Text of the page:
I found myself in that position at the end of January. For six months I pushed myself, working 12- 15 hour days every day of the week. It was an invigorating time. I was learning new things, doing new, fascinating, and highly enjoyable things. I accomplished a ton. Then, I completed the last big project and my brain and body went WHOA. I should have paid attention to the warning signs. Do you know the warning signs that you need a break?

Warning Signs You’ve Pushed Too Hard:

  • Your Productivity Declines – you put in more hours, yet get less and less done.
  • You Don’t Have Time – for a favor, a commitment, a date with your friend or sweetheart, or even for your cherished indulgences.
  • You Forget – to eat, an appointment, where you put that report or your keys.
  • Things Are Out of Control – you’re always late; your normally neat desk is a mess; the dirty dishes are mutating in the sink; the stacks of bills or laundry (or both) are quickly becoming a mountain you can’t climb.
  • Lack of Focus or Creativity – you flit from one task to the next, never finishing and never find a solution; you struggle to come up with new ideas, solutions to problems, or how to express an idea.
  • Loss of Joy – you are beginning to dread tasks that normally you find enjoyable.
  • Sleep Issues – you can’t sleep; can’t stay asleep, or you want to do nothing but sleep.
  • Irritability – you snap at loved ones unjustly; you find yourself ‘just one more stupid driver’ short of total road rage.
  • Health Issues – you have migraines or stomach problems on a daily basis; your acne, arthritis or asthma flares more frequently.
  • Warnings from Friends and Family – you haven’t talked in weeks; your significant other tiptoes around the house afraid to disturb you; friends and family tell you that you’re always busy, or they sit you down for an ‘intervention.’

You don’t want to know how up-close and personal I know all those warning signs. Really, you don’t. 🙂

But you do want to know what you can do when you recognize the warning signs in yourself.

Warning! 10 signs you're pushed too hard,

Five Things to Do to Beat Stress:

  • Check Your Body
    Are you fatigued despite getting 7 or 8 hours of sleep? Is your urine dark? The first sign of dehydration is fatigue. Be certain to drink plenty of water every day.
    Is your resting heart rate up? Is your blood pressure up? If yes, be certain you get more sleep and more exercise. It’s not a matter of ‘when I can fit it in,’ it’s a matter of get it done or pay a price.
    Re-prioritize – take a day to look at what you want to accomplish.
  • Look hard at your list. Are there some things that really don’t need to be done right now? Put them aside. Are there some pieces of what you do that you can outsource? Hire a laundry lady or a housekeeper; have the secretary type up those letters, or you can ask your family to help with tasks for a while.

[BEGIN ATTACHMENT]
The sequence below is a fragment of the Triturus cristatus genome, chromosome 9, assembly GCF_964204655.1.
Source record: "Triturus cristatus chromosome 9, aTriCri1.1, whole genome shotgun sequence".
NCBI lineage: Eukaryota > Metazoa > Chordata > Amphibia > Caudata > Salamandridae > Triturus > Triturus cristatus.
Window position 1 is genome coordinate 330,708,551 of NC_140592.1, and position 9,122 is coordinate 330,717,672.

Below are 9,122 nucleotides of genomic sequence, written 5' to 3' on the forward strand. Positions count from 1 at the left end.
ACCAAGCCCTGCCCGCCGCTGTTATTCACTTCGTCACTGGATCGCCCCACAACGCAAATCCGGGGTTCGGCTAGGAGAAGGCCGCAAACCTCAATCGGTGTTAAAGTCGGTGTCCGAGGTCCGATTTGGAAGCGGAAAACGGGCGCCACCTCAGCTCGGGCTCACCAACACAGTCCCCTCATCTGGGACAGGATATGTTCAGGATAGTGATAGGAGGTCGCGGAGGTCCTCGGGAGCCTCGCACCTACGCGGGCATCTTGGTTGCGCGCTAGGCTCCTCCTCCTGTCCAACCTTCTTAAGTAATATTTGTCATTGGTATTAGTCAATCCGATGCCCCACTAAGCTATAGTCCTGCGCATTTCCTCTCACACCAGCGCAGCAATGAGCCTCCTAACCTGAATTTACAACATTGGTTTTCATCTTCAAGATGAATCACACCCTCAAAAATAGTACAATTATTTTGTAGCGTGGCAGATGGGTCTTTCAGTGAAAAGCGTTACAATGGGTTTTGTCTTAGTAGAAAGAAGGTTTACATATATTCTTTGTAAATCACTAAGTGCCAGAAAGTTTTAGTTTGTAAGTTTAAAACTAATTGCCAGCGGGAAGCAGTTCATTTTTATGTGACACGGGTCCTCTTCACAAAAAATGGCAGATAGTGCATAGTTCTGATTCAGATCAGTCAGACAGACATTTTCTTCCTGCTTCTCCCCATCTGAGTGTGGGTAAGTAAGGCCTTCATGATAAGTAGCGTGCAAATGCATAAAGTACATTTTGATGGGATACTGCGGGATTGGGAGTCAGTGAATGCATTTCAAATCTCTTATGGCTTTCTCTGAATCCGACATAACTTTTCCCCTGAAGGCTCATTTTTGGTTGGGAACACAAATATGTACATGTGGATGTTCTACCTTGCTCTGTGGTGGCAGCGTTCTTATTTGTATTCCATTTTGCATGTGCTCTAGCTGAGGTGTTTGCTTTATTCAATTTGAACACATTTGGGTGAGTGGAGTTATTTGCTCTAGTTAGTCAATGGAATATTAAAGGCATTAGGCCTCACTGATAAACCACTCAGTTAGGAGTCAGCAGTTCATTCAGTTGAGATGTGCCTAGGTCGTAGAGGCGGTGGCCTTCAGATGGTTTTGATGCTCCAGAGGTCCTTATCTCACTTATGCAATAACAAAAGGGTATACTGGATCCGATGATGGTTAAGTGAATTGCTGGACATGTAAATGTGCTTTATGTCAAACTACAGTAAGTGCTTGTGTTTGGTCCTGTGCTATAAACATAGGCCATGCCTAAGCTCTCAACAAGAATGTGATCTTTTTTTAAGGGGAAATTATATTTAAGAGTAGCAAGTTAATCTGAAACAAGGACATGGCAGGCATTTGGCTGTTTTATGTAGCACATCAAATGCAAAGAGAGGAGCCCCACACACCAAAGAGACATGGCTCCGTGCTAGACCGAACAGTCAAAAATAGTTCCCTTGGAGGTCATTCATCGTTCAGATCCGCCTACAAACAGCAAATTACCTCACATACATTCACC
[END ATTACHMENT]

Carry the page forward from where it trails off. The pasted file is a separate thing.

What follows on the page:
• Make a new plan. Break the task into smaller chunks that are more manageable. Make goals that allow you time to do the next four items on this list.
  • Schedule Fun – do something you love. Even just one hour a week can help. Take a walk, a swim, a jog. Meditate. Listen to music. Watch a movie. Read a book.
  • Take time off – An hour, a day, a week or more. Do something entirely different, at a different pace. Give yourself permission to breathe, to laugh, to do absolutely nothing.

Self Care, a learned skill

Slowing down is not something I do willingly. I tend to be a bit (DH chimes in with “majorly!”) obsessive. I throw everything I’ve got into a project. I forget to sleep, to eat, to call friends and family. This is true not just for my writing or blogging, but of attention to my day job, household chores, whatever I want to ‘get done.’ I don’t seem to know how to pace myself. But, I’m learning.

If you push yourself too hard, something has got to give. Don’t be like me and let exhaustion make it impossible to work. Yes, there are times when an extra workload is needed. Just remember to listen: Listen to your body, your mind, your friends, and your family.

To my dear readers: Thank you all so very much for your kind thoughts and wishes for me. I have belatedly followed my own advice. I’ve made new goals and going forward from here.

Your readership means more to me than you can know. And when you take the time to leave a comment or two, I am thrilled and honored you’ve chosen to spend your valuable time with me.

What about you? Have you ever pushed yourself too hard? How did you recover?